Volga-Dnepr increased sales in 1996 to $111 million from $87.2 million in 1995, carrying 45,100 tons of cargo last year, compared to 39,633 tons in 1995.

European Republics

10,000 Demonstrate in Belarus

· Some 10,000 demonstrators marched through Minsk on Saturday to protest the policies of President Aleksandr LUKASHENKO, defying a ban on demonstrations decreed last month. The march


When you need to know it as it happens



March 17, 1997

Intercon's Daily

Intercon Special Feature

Insider's Outlook:

An Eye on the Government Reshuffle

by Oleg D. Kalugin

CHUBAIS-style has been bungled and brought about mainly the enrichment of a very few, including CHUBAIS himself, and the impoverishment of almost everyone else.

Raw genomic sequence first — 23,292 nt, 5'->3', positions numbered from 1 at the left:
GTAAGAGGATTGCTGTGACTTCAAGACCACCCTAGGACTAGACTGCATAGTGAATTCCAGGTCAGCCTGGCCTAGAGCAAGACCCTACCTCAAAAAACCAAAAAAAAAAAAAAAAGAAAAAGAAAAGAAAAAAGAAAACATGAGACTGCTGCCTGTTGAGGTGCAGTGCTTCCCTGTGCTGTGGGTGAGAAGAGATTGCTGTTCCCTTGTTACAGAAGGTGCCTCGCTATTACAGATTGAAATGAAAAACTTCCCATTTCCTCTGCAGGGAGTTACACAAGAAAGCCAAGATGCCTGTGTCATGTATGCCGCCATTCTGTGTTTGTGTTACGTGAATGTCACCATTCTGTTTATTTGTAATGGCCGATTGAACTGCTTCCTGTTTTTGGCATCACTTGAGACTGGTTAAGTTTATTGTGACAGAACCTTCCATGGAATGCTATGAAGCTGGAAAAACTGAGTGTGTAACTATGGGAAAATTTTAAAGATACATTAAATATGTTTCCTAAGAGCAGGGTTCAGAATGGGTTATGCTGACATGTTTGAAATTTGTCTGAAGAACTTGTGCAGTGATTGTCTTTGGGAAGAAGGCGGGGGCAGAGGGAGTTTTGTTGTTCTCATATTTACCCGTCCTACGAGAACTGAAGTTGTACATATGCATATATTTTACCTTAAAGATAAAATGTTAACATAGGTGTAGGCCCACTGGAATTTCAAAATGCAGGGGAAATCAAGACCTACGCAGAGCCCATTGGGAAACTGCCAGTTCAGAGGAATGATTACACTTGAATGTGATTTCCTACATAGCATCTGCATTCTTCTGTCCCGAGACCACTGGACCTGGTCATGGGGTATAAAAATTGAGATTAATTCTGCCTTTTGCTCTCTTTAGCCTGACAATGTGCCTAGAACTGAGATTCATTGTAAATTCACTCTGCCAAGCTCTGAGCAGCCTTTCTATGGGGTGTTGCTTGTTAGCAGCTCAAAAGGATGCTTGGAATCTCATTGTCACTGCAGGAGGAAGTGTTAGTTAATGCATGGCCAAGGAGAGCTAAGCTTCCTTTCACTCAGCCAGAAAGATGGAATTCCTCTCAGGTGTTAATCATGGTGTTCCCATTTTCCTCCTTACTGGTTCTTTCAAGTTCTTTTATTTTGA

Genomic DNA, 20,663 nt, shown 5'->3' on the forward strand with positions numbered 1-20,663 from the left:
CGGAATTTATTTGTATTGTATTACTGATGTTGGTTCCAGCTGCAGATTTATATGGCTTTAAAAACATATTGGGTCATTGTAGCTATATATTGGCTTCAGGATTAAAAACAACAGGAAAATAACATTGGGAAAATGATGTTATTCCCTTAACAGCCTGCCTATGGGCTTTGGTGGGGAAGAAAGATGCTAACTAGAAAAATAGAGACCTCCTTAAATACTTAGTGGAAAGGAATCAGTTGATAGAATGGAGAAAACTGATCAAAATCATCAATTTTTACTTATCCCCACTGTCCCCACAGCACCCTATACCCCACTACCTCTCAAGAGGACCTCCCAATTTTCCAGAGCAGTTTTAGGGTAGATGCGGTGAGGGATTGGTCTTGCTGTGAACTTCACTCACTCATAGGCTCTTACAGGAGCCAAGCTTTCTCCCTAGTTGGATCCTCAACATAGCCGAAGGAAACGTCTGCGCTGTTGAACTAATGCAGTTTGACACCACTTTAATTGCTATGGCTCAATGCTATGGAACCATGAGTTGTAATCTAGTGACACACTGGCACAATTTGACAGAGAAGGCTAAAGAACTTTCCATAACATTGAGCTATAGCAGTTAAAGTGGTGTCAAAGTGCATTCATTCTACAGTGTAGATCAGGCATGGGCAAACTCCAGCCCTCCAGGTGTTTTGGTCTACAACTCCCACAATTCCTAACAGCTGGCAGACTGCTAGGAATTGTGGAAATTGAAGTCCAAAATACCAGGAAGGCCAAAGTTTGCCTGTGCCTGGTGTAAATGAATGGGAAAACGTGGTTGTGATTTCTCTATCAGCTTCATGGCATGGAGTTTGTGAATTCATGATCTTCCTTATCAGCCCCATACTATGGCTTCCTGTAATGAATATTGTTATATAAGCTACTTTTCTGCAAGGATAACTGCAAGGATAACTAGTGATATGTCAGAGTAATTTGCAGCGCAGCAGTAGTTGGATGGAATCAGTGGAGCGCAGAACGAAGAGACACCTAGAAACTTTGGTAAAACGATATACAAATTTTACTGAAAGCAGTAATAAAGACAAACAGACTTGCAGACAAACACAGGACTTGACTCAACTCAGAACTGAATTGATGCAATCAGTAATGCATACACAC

Inflation has been suppressed by non-payment of $8 billion to Russian workers, teachers, the military, scientists, and pensioners. The US government could have balanced its budget that way very easily had the people of this country agree not to be paid their wages for six months or more.

As to YELTSIN's political comeback from near disaster at last year's polls, it's the money of the new Russians, like banker Boris BEREZOVSKY et al, that produced this miracle.

What is undeniable is CHUBAIS' organizational skills and his overall pro-Western economic philosophy. Today, five years after the demise of the old Empire, Russia is still groping its way toward a definition of self interest. Nationalism, currently in vogue both with the government and the opposition, may well replace communism as an ideology of sorts, but just like communism it leads nowhere except to division, bigotry, and bloodshed.